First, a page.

Static stretching is different from passive stretching. Static stretching consists of stretching a muscle or group of musclesto its farthest point and then maintaining or holding that position. Passive stretching consists of a relaxed person who is relaxed while some external force such as a person, apparatus, wall or other, brings the joint through its range of motion.
Isometric stretching is a type of static stretching which involves the resistance of muscle groups through isometric contractions or tensing of the stretched muscles. This increases static-passive flexibility and is much more effective than either passive stretching or active stretching alone. It also helps to develop strength in the "tensed" muscles, which in turn helps to develop static-active flexibility, and it seems to decrease the amount of pain usually associated with stretching. Resistance can be applied manually to one's own limbs, a partner can apply the resistance, or an apparatus such as a wall or the floor can provide resistance.
Examples manual resistance are holding onto the toes of your foot to keep it from flexing, or putting you leg high on the wall and pressing against the wall, making sure you do not lower your leg. Or a partner could hold your leg up high.
Isometric stretching is an intermediate to advanced movement, and is not recommended for children and adolescents whose bones are still growing, or for people with high blood pressure and osteoporosis. Another type of stretch or warm-up should be done before isometric stretching. Isometric stretching can look easy, but can be strainful and can have your hear rate go up. Do this type of stretching if you have been cleared by a physician and are fit. Also, do not do isometric stretches every day. They are too be done a few times a week, month or year, depending on your fitness level and goals. If you do these stretches one day, wait at least two days before you do them again.
To perform an isometric stretch, assume the position of a passive stretch for the desired muscle. The stretched muscle should be stretched for 7-15 seconds. Then, relax the muscle for at least 20 seconds.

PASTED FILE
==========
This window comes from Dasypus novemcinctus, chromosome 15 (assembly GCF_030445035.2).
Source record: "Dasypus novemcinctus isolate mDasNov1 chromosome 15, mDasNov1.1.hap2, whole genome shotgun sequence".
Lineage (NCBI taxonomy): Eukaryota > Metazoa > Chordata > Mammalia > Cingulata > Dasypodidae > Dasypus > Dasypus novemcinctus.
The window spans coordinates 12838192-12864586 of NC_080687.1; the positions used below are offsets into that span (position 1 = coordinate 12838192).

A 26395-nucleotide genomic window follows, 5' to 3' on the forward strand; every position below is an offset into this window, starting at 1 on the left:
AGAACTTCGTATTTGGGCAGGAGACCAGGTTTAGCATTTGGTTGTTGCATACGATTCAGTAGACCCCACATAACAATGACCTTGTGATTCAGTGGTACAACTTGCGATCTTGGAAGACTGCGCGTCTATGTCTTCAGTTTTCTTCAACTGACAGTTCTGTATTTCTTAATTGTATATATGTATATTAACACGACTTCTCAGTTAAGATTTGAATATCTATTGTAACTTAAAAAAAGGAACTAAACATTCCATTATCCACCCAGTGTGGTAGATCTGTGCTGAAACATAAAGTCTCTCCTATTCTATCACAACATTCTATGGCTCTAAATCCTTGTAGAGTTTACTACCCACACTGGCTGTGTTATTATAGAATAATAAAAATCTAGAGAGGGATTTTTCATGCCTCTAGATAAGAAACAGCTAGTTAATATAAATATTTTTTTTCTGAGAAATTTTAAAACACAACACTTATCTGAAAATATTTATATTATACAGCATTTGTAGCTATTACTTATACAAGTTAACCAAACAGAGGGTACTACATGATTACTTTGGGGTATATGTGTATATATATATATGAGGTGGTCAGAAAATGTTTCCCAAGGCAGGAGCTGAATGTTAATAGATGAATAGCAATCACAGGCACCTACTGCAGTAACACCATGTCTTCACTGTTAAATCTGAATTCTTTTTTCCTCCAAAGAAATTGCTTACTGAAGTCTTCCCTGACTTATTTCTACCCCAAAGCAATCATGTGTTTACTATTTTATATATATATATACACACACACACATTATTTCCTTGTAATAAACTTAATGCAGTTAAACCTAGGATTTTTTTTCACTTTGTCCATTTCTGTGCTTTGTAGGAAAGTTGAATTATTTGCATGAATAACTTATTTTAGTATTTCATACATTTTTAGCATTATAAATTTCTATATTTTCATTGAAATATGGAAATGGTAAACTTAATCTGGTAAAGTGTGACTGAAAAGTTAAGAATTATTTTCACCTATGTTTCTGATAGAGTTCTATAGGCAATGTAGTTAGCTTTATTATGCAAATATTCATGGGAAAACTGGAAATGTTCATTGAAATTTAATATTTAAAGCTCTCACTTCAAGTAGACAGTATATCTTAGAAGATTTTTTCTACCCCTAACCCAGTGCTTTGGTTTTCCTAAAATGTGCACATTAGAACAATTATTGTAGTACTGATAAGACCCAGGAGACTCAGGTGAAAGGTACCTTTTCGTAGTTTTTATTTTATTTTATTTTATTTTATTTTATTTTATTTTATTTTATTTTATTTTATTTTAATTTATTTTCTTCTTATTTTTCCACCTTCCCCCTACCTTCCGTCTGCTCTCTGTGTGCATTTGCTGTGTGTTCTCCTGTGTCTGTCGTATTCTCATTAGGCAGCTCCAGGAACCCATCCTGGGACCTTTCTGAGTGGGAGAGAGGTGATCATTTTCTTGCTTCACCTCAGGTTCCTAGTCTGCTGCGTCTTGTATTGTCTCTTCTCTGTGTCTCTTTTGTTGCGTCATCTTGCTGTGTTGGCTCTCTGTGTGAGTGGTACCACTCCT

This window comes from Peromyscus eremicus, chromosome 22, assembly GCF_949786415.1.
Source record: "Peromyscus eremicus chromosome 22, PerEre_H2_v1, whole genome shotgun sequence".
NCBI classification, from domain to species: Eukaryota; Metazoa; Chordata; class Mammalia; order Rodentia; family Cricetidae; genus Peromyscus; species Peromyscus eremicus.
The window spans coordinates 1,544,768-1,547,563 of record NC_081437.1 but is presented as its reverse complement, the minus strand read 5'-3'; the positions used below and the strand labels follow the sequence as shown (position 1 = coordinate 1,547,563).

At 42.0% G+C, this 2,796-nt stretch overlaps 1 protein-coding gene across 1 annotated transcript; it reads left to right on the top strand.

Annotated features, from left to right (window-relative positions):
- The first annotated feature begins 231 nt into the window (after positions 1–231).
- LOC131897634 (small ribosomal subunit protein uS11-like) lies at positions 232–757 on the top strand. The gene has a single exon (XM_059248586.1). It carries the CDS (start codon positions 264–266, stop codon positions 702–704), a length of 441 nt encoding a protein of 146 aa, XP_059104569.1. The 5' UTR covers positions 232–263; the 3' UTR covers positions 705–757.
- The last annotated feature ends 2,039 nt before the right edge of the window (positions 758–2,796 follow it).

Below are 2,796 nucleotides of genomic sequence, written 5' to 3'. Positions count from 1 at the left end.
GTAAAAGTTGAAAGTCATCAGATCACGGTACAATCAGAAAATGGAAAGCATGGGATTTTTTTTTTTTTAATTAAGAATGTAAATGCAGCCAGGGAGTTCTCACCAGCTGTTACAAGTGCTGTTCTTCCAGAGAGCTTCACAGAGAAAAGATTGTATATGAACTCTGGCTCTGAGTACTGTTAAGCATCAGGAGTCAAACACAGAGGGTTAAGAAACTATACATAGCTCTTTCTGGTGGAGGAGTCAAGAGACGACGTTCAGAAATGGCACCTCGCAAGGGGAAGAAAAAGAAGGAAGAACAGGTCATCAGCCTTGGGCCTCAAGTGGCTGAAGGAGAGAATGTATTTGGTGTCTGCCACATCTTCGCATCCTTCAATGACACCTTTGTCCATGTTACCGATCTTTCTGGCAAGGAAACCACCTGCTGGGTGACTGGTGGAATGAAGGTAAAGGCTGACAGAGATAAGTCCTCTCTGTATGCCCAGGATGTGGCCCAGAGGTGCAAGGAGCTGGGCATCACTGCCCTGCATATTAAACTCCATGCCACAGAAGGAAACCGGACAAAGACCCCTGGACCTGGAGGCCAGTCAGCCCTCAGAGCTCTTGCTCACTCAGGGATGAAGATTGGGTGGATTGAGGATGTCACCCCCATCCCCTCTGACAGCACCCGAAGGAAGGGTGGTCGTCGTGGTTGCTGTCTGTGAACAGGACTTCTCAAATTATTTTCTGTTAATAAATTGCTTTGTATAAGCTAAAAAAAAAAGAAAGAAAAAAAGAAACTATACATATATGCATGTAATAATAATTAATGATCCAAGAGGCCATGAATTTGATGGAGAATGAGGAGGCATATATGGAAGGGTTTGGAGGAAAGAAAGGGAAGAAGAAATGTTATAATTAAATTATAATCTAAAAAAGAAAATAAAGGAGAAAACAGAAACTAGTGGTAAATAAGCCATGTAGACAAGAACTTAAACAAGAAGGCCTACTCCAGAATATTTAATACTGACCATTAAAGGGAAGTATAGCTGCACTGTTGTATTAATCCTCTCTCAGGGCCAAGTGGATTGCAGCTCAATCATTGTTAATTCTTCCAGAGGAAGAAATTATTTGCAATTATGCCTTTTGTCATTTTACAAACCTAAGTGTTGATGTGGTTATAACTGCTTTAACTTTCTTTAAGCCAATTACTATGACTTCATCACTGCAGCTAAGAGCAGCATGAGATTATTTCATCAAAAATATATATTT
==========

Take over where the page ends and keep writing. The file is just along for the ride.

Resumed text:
When you stretch, some muscle fibers are resting. During an isometric contraction, some of these resting fibers are being pulled upon from both ends by the muscles that are contracting, and they stretch! If you are only performing an isometric stretch, not many muscle fibers contract. But if you are already stretching a muscle, the initial passive stretch overcomes the stretch reflex if you hold the stretch long enough. When you subject it to an isometric contraction, some resting fibers contract and some resting fibers would stretch. Many of the fibers already stretching may be prevented from contracting by the inverse myotatic reflex (the lengthening reaction) and would stretch even more. When the isometric contraction is completed, the contracting fibers return to their resting length but the stretched fibers would remember their stretched length and will retain the ability to elongate past their previous limit for a period of time. The muscle spindles habituate to an even further-lengthened position.
Some medical studies show that a certain type of stretching for certain periods of time does not always make a difference in health, flexibility, prevention of injury and circulation. Everyone’s body is different. Try out warm-up and cool-down stretches for yourself. Getting to know your body is key. See the difference each type of stretch makes at different part of your work out. And vary your stretches throughout the year according to how you feel and results. For medical journal articles, see www.pubmed.gov, which gives free access to Medline, the largest database of medical journals, probably in the world!
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Some information for this blog was obtained from http://www.cmcrossroads.com/bradapp/docs/rec/stretching/stretching_4.html
Accessed on November 14, 2005
Disclaimer: Information on this blog is posted for information purposes, not as a substitute for professional medical advice.